• Joint Deformity: Increases the risk of your arthros with deformed cartilage and uneven joints.
• Occupation: Such actions that require you to put too much stress on the joints, can increase your risk of this.
• Gene: If you have a family history of the condition, then you are more likely to develop this disease. Your genes also affect your chances of developing other types of arthritis such as RA.
How is this disease and other types of arthritis diagnosed?
Your doctor will ask you questions about your symptoms and family history. This will help them diagnose the type of arthritis. They will also organize a physical examination. They can also do one or more tests, such as:
Blood test to check markers of swelling and infection.
Aspiration to collect and analyze a sample of combined fluid
Arthroscopy or other imaging test, such as X-ray or MRI scan, to visually check your affected joints.
In Arthroscopy your doctor involves inserting a small camera near one of your affected joints. This will give them a chance to see them closely.
How other types of arthritis treated?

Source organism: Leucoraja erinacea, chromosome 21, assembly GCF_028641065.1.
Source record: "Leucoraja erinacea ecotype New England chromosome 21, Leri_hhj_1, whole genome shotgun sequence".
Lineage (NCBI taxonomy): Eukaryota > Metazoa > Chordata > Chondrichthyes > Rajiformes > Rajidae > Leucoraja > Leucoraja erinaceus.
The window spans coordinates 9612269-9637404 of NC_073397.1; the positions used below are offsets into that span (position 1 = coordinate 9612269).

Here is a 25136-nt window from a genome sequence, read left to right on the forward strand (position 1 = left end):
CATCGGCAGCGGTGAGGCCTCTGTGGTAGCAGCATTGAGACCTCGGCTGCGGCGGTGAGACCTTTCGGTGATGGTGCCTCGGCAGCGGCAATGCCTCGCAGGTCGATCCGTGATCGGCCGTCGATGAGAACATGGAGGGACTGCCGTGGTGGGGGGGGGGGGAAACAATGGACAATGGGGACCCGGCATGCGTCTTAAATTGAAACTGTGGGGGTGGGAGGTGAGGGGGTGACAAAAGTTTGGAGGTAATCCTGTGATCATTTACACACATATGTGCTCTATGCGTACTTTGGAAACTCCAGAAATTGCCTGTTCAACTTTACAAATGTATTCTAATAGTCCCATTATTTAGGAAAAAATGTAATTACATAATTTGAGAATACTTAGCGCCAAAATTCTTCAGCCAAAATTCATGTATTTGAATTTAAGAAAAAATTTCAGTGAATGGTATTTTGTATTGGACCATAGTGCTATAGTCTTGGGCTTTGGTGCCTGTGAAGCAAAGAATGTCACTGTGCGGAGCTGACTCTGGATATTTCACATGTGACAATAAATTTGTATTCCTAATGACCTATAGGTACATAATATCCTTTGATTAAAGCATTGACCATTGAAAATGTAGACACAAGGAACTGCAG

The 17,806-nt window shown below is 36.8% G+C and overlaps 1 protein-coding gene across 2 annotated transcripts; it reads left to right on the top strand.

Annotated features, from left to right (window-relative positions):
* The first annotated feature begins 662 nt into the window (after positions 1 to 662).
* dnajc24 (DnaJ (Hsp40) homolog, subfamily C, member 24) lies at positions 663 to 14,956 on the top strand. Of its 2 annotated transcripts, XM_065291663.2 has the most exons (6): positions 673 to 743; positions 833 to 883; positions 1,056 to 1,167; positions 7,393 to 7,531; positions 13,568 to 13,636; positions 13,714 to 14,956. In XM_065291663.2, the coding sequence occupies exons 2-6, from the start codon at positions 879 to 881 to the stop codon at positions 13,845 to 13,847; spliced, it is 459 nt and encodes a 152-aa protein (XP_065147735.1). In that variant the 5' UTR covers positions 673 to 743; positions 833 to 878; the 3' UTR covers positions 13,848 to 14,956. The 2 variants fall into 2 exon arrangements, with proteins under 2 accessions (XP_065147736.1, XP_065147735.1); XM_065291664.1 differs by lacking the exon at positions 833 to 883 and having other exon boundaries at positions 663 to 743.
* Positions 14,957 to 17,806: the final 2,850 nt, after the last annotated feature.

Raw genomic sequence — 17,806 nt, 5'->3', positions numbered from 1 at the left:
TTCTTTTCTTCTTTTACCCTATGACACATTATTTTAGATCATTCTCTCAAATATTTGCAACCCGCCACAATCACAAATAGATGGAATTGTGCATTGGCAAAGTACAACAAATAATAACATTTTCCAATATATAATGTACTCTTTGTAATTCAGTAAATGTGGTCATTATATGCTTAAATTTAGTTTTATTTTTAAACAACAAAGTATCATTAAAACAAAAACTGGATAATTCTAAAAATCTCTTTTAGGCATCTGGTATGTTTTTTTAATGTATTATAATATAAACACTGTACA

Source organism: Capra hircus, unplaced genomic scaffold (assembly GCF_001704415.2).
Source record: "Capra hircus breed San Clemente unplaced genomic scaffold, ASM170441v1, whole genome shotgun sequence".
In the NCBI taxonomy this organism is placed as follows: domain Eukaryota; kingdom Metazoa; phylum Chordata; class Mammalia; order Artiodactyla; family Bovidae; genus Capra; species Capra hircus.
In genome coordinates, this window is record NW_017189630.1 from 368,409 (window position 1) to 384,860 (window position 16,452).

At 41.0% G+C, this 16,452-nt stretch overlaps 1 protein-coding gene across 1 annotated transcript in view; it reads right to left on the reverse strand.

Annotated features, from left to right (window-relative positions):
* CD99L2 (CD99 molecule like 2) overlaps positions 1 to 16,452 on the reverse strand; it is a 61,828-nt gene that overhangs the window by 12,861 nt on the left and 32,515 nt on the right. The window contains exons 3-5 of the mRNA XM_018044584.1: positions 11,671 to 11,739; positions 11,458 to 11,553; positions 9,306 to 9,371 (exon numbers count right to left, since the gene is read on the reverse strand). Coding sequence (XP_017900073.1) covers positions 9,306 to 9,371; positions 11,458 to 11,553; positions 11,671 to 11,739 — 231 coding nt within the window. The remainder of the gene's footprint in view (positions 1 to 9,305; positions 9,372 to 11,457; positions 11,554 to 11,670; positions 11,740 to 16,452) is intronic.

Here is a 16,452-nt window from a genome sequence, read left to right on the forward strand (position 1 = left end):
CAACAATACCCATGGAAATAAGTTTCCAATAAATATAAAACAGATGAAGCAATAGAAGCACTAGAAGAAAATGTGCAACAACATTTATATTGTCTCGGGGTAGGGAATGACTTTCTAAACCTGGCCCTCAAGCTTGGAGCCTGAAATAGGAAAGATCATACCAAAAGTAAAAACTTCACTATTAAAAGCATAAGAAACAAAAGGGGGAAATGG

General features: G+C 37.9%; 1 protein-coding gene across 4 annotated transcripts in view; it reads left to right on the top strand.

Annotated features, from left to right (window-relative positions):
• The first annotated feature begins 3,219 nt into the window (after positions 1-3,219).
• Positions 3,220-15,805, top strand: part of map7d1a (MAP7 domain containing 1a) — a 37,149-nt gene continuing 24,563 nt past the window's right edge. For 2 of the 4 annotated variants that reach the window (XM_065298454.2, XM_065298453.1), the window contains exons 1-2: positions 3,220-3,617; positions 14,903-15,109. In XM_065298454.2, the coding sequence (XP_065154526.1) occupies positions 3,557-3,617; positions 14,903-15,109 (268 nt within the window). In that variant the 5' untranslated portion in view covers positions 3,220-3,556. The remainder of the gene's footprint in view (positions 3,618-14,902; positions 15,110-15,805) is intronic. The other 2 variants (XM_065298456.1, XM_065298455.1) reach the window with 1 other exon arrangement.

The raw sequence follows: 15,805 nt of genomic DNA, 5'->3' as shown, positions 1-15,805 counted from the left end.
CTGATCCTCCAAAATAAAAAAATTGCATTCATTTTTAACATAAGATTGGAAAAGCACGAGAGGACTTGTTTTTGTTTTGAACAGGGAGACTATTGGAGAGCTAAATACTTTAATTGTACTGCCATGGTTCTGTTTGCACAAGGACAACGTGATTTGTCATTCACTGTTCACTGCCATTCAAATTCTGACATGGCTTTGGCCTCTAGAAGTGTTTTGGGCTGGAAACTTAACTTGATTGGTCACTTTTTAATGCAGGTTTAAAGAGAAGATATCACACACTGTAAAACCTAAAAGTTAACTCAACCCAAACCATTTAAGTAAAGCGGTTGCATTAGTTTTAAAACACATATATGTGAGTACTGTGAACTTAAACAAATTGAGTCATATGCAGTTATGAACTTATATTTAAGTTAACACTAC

Your doctor recommends a treatment plan for arthrosis, or other types of arthritis. Treatments may include:
• Medication: These include Over-the-Counter (OTC) Acetaminophen, Nonsteroidal Anti-Inflammatory Drugs (NSAID).
• Physiotherapy: A doctor will teach you to exercise and strengthen your joints and help to maintain or maintain your pace.
• Occupational Therapy: A doctor will help you develop strategies to help you manage your situation in order to adjust your work environment or habits.
• Orthotics: These include braces, splinters, or shoe inserts, which help in relieving tension and stress on damaged joints.
• Joint surgery: A joint replacement or joint fusion will clean, replace or fuse damaged joints.
• In most cases, your doctor will encourage you to try less aggressive treatment before proceeding with surgery.
Other types of arthritis
If you are diagnosing Arthrosis or Arthritis, then work with your doctor to develop a treatment plan. Learn more about the condition, how to treat it, and how to protect it from getting worse.
Talk to your doctor about your options for medicines, physical therapy and other treatments. Usually you can lead a normal and healthy life with arthritis, especially if you know how to manage it.
Treatment of arthrosis